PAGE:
Algae biofuels

Biofuel from algae could be a meaningful part of the solution in the future because of its potential as an economically viable, low emissions transportation fuel.

As part of the program, ExxonMobil Research and Engineering Company is teaming up with Synthetic Genomics (SGI) to develop, test, and produce biofuels from photosynthetic algae. Algae produce bio-oil that can be processed into biofuels similar in structure to today's gasoline and diesel fuels. This helps ensure the fuels are compatible with existing transportation technology and infrastructure.

This alliance brings together two distinctly different organisations, each with leadership and expertise in its field, to pursue a commercially viable solution to the significant energy challenges facing the world today.

Advantages of algae

ExxonMobil has been engaged in a long-term effort to examine the potential of next generation and renewable fuels. After considerable study, conclusions are that biofuels from photosynthetic algae have potential benefits and advantages.

Algae can be grown using land and water unsuitable for plant or food production, unlike some other first- and second-generation biofuel feedstocks.

Select species of algae produce bio-oils through the natural process of photosynthesis - requiring only sunlight, water and carbon dioxide.

Growing algae consume carbon dioxide; this provides greenhouse gas mitigation benefits.

Bio-oil produced by photosynthetic algae and the resultant biofuel will have molecular structures that are similar to the petroleum and refined products we use today.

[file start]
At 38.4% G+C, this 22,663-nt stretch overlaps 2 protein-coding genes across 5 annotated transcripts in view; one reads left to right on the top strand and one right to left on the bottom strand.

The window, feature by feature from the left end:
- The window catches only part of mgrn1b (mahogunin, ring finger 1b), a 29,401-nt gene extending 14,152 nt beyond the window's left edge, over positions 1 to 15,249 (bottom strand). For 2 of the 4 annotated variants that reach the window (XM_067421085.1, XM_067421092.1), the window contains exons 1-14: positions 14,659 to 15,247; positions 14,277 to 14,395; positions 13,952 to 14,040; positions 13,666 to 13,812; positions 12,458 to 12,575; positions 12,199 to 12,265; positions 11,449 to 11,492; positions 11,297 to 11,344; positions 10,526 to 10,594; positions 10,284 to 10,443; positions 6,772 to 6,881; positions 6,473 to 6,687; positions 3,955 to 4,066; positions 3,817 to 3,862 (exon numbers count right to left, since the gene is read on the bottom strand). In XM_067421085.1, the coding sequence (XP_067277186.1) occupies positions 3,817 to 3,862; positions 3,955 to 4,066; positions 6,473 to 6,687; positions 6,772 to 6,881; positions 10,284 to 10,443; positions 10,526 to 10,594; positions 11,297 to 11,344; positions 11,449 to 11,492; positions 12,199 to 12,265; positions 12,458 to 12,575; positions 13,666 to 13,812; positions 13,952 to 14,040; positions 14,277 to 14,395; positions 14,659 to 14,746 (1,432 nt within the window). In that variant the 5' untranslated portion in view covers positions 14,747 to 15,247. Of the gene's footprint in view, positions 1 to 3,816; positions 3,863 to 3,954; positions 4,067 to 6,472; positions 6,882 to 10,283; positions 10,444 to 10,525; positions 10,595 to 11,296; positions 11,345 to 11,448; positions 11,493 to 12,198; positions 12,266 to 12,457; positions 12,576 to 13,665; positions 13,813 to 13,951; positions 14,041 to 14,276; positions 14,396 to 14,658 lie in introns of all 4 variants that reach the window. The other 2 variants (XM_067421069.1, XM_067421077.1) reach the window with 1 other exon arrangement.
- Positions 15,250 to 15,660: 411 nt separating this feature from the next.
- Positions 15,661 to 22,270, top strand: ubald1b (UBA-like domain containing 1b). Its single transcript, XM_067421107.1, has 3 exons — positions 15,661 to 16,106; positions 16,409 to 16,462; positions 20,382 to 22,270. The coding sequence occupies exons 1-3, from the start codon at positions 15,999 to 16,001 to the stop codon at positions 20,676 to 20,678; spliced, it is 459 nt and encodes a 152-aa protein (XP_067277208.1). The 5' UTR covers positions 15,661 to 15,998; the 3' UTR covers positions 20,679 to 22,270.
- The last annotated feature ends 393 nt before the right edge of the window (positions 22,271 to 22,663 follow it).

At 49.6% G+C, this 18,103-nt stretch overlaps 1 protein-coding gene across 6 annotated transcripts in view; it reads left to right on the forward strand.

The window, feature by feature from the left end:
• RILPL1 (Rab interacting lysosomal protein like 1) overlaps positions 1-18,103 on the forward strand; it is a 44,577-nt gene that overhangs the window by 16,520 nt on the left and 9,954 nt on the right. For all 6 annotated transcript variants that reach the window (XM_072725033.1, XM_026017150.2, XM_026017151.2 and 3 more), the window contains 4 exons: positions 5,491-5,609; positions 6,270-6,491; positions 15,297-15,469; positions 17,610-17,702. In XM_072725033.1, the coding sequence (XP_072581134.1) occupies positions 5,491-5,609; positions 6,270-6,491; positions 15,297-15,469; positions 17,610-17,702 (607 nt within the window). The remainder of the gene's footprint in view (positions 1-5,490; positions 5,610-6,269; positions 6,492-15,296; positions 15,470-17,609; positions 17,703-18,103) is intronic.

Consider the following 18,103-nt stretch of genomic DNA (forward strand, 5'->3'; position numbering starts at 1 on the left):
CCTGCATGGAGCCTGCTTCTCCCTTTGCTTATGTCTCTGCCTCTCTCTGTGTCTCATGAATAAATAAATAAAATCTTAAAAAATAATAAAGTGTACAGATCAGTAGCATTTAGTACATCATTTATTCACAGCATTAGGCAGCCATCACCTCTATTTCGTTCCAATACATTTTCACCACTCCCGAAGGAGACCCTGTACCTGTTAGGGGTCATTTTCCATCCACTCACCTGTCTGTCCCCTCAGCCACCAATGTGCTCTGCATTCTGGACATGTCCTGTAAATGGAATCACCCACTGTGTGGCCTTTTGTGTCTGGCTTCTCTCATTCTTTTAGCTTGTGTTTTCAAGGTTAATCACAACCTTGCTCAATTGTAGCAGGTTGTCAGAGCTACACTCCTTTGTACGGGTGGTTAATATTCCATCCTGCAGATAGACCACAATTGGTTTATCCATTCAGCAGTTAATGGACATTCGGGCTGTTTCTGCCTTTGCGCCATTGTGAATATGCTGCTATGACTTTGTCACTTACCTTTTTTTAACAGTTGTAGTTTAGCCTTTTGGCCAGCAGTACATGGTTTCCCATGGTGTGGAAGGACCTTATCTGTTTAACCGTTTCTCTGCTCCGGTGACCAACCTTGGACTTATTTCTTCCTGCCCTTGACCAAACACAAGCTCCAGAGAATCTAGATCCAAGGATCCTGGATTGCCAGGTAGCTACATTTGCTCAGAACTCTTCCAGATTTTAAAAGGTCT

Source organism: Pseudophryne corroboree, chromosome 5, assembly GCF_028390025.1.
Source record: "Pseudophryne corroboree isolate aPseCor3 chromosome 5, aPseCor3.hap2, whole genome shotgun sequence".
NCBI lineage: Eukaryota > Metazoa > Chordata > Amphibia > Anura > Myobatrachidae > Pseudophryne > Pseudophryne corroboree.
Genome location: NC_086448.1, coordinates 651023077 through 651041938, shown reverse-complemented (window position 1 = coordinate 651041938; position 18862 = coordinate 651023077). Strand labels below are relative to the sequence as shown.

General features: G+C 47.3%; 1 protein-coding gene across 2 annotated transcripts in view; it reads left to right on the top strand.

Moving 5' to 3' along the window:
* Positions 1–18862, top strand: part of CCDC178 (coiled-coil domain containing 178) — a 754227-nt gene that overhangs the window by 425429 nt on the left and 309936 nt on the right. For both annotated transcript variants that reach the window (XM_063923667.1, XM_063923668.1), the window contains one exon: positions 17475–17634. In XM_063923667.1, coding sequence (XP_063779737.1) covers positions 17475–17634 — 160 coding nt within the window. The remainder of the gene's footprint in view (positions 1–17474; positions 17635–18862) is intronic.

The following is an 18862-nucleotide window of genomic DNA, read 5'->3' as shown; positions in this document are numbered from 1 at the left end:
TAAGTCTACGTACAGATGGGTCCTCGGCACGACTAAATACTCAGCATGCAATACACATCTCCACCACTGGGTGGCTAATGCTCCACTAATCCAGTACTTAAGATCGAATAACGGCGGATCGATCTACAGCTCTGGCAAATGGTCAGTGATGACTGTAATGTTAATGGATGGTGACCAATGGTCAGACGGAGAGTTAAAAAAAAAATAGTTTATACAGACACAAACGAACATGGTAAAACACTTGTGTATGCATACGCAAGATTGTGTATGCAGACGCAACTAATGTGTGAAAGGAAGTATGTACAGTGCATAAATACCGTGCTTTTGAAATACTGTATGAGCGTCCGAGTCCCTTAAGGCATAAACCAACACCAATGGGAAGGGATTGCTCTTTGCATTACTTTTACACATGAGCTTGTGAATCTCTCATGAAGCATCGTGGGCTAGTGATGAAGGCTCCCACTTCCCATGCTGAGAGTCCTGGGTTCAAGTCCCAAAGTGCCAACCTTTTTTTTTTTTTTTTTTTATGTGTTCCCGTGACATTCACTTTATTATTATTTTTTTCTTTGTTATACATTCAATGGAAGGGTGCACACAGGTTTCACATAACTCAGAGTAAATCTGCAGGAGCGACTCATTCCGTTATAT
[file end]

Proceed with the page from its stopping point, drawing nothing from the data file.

Algae have the potential to yield greater volumes of biofuel per acre of production than other biofuel sources. Algae could yield more than 2000 gallons of fuel per acre per year of production. Approximate yields for other fuel sources are far lower:

Palm - 650 gallons per acre per year

Sugar cane - 450 gallons per acre per year

Corn - 250 gallons per acre per year

Soy - 50 gallons per acre per year

Algae used to produce biofuels are highly productive. As a result, large quantities of algae can be grown quickly, and the process of testing different strains of algae for their fuel-making potential can proceed more rapidly than for other crops with longer life cycles.

If successful, bio-oils from photosynthetic algae could be used to manufacture a full range of fuels including gasoline, diesel fuel and jet fuel that meet the same specifications as today's products.

ExxonMobil's spending for this program could total more than USD1billion over the next 10 to 15 years if research, development and deployment milestones are successfully met.

Ongoing technology efforts

Since 2004 we have invested more than USD1.5 billion in activities that reduce greenhouse gas emissions and improve energy efficiency, and we will spend at least USD500 million on additional initiatives over the next few years. The algae biofuels program reflects our ongoing commitment to develop a diverse set of technologies to meet the world's growing energy and environmental needs.

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